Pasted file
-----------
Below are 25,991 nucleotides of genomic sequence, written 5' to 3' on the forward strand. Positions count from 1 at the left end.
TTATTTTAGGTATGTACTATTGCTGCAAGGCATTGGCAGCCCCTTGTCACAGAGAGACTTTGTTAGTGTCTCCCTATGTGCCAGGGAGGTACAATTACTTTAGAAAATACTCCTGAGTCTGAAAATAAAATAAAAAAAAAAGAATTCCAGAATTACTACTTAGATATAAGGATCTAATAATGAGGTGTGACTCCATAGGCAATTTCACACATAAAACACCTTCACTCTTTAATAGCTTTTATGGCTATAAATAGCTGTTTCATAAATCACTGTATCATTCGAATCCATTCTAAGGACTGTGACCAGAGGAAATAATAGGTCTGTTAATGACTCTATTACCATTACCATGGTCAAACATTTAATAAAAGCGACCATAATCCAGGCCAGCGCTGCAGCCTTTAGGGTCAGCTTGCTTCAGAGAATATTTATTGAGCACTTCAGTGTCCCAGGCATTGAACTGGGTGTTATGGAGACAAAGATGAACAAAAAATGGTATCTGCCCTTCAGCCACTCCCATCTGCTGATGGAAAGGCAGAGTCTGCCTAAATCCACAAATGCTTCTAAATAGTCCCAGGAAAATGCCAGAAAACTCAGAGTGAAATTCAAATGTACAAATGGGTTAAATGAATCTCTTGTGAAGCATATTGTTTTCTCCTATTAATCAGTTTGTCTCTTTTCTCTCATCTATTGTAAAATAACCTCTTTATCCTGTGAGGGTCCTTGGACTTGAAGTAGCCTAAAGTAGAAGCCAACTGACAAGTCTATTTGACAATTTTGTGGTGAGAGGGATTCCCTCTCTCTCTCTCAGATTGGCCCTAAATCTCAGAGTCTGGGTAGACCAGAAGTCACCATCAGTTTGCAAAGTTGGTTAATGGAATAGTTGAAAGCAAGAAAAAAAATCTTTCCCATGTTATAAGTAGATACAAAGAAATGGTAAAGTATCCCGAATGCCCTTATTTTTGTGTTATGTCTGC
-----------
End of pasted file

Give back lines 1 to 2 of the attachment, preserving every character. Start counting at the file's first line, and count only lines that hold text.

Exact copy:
Below are 25,991 nucleotides of genomic sequence, written 5' to 3' on the forward strand. Positions count from 1 at the left end.
TTATTTTAGGTATGTACTATTGCTGCAAGGCATTGGCAGCCCCTTGTCACAGAGAGACTTTGTTAGTGTCTCCCTATGTGCCAGGGAGGTACAATTACTTTAGAAAATACTCCTGAGTCTGAAAATAAAATAAAAAAAAAAGAATTCCAGAATTACTACTTAGATATAAGGATCTAATAATGAGGTGTGACTCCATAGGCAATTTCACACATAAAACACCTTCACTCTTTAATAGCTTTTATGGCTATAAATAGCTGTTTCATAAATCACTGTATCATTCGAATCCATTCTAAGGACTGTGACCAGAGGAAATAATAGGTCTGTTAATGACTCTATTACCATTACCATGGTCAAACATTTAATAAAAGCGACCATAATCCAGGCCAGCGCTGCAGCCTTTAGGGTCAGCTTGCTTCAGAGAATATTTATTGAGCACTTCAGTGTCCCAGGCATTGAACTGGGTGTTATGGAGACAAAGATGAACAAAAAATGGTATCTGCCCTTCAGCCACTCCCATCTGCTGATGGAAAGGCAGAGTCTGCCTAAATCCACAAATGCTTCTAAATAGTCCCAGGAAAATGCCAGAAAACTCAGAGTGAAATTCAAATGTACAAATGGGTTAAATGAATCTCTTGTGAAGCATATTGTTTTCTCCTATTAATCAGTTTGTCTCTTTTCTCTCATCTATTGTAAAATAACCTCTTTATCCTGTGAGGGTCCTTGGACTTGAAGTAGCCTAAAGTAGAAGCCAACTGACAAGTCTATTTGACAATTTTGTGGTGAGAGGGATTCCCTCTCTCTCTCTCAGATTGGCCCTAAATCTCAGAGTCTGGGTAGACCAGAAGTCACCATCAGTTTGCAAAGTTGGTTAATGGAATAGTTGAAAGCAAGAAAAAAAATCTTTCCCATGTTATAAGTAGATACAAAGAAATGGTAAAGTATCCCGAATGCCCTTATTTTTGTGTTATGTCTGC